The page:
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preamble

[pree-am-buh l, pree-am-]
noun
  1. an introductory statement; preface; introduction.
  2. the introductory part of a statute, deed, or the like, stating the reasons and intent of what follows.
  3. a preliminary or introductory fact or circumstance: His childhood in the slums was a preamble to a life of crime.
  4. (initial capital letter) the introductory statement of the U.S. Constitution, setting forth the general principles of American government and beginning with the words, “We the people of the United States, in order to form a more perfect union. …”
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Origin of preamble

1350–1400; Middle English < Medieval Latin praeambulum, noun use of neuter of Late Latin praeambulus walking before. See pre-, amble
Related formspre·am·bled, adjective
Dictionary.com Unabridged Based on the Random House Unabridged Dictionary, © Random House, Inc. 2018

Examples from the Web for preambled

Historical Examples

  • Formerly preamble meant, to walk over beforehand; as, “I will take a thorough view of those who have preambled this by path.”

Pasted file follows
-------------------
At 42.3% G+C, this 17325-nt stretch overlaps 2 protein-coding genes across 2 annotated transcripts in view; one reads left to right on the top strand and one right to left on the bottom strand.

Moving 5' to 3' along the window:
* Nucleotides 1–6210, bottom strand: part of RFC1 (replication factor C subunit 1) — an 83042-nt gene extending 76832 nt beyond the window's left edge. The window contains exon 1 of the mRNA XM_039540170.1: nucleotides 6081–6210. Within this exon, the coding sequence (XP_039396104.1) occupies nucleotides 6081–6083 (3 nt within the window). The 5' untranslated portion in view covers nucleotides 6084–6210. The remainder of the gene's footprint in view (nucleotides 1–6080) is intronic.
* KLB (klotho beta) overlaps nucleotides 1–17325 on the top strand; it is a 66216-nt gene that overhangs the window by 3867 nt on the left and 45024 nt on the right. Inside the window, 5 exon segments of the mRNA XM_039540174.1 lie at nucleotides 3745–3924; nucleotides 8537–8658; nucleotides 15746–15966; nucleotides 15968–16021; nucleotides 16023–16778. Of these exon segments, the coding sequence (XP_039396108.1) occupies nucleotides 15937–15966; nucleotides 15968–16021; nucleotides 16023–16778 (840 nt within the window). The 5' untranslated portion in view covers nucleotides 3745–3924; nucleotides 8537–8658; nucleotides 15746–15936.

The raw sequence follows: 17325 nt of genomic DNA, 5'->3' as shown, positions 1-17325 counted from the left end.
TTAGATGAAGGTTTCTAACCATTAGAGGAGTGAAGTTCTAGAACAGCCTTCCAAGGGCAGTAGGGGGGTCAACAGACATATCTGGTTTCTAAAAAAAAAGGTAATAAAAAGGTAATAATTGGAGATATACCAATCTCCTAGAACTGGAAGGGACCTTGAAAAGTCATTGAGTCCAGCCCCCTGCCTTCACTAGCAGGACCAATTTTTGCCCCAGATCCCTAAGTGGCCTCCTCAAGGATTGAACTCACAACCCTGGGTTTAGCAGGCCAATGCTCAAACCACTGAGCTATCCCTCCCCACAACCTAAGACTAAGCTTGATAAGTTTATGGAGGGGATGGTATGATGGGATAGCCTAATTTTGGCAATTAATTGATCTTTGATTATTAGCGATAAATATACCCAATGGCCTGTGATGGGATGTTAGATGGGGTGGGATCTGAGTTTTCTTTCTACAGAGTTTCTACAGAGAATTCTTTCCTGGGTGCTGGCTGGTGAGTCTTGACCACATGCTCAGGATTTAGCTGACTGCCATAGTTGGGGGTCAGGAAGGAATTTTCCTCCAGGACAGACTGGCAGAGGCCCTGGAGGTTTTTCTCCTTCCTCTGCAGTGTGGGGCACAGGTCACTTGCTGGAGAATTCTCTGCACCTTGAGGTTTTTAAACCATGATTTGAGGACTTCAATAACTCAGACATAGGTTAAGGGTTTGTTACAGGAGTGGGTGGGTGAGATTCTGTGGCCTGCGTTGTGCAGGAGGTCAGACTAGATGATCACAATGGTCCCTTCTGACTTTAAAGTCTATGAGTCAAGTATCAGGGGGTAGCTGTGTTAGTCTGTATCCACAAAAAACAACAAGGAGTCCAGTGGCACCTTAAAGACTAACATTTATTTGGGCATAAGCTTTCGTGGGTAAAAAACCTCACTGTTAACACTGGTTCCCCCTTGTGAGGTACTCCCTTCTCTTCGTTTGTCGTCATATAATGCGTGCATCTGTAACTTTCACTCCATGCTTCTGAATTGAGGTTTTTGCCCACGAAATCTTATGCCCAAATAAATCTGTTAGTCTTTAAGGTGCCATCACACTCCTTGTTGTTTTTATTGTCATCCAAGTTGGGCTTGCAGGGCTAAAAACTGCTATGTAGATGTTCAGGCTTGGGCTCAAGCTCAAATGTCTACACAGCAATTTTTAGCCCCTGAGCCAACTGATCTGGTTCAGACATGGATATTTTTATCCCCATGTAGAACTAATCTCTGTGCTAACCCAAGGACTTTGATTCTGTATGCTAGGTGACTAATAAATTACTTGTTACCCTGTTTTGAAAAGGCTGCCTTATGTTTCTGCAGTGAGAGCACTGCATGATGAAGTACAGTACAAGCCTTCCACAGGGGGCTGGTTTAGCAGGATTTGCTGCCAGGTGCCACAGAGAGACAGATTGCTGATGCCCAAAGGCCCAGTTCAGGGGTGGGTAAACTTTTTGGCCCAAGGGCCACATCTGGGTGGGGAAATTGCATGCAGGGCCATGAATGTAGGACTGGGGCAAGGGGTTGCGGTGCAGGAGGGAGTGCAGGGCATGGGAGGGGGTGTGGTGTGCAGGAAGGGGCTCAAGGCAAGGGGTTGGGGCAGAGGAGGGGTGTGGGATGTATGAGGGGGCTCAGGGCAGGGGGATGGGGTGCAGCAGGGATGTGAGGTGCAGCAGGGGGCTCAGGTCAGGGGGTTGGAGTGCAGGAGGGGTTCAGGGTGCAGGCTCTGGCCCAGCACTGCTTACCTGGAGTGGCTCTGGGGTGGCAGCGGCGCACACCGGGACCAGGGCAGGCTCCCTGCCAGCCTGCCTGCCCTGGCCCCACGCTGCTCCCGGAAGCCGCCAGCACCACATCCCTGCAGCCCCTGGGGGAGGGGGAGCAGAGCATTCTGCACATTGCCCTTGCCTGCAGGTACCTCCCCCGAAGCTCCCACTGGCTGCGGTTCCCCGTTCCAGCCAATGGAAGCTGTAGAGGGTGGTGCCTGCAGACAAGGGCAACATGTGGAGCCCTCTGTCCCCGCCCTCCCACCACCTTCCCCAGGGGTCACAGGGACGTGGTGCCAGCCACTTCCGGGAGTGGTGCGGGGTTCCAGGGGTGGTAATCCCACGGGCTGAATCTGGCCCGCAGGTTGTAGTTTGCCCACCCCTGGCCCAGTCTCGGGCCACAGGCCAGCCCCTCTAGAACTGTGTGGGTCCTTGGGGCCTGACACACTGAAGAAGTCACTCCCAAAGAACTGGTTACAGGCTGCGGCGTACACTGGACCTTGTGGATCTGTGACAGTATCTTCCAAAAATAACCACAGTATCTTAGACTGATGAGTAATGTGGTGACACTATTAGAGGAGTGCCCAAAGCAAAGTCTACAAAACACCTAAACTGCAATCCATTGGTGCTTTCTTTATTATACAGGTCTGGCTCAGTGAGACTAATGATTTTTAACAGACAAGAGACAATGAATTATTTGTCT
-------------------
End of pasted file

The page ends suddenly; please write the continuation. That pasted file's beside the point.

Orthography

    Elmer W. Cavins

  • Fifthly, to take a through view of those who have preambled this by path.


British Dictionary definitions for preambled

preamble

noun
  1. a preliminary or introductory statement, esp attached to a statute or constitution setting forth its purpose
  2. a preliminary or introductory conference, event, fact, etc
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Word Origin

C14: from Old French préambule, from Late Latin praeambulum walking before, from Latin prae- before + ambulāre to walk
Collins English Dictionary - Complete & Unabridged 2012 Digital Edition © William Collins Sons & Co. Ltd. 1979, 1986 © HarperCollins Publishers 1998, 2000, 2003, 2005, 2006, 2007, 2009, 2012

Word Origin and History for preambled

preamble

n.

late 14c., from Old French preambule (13c.) and directly from Medieval Latin preambulum, neuter adjective used as a noun, properly "preliminary," from Late Latin praeambulus "walking before," from Latin prae- "before" (see pre-) + ambulare "to walk" (see amble (v.)).

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Online Etymology Dictionary, © 2010 Douglas Harper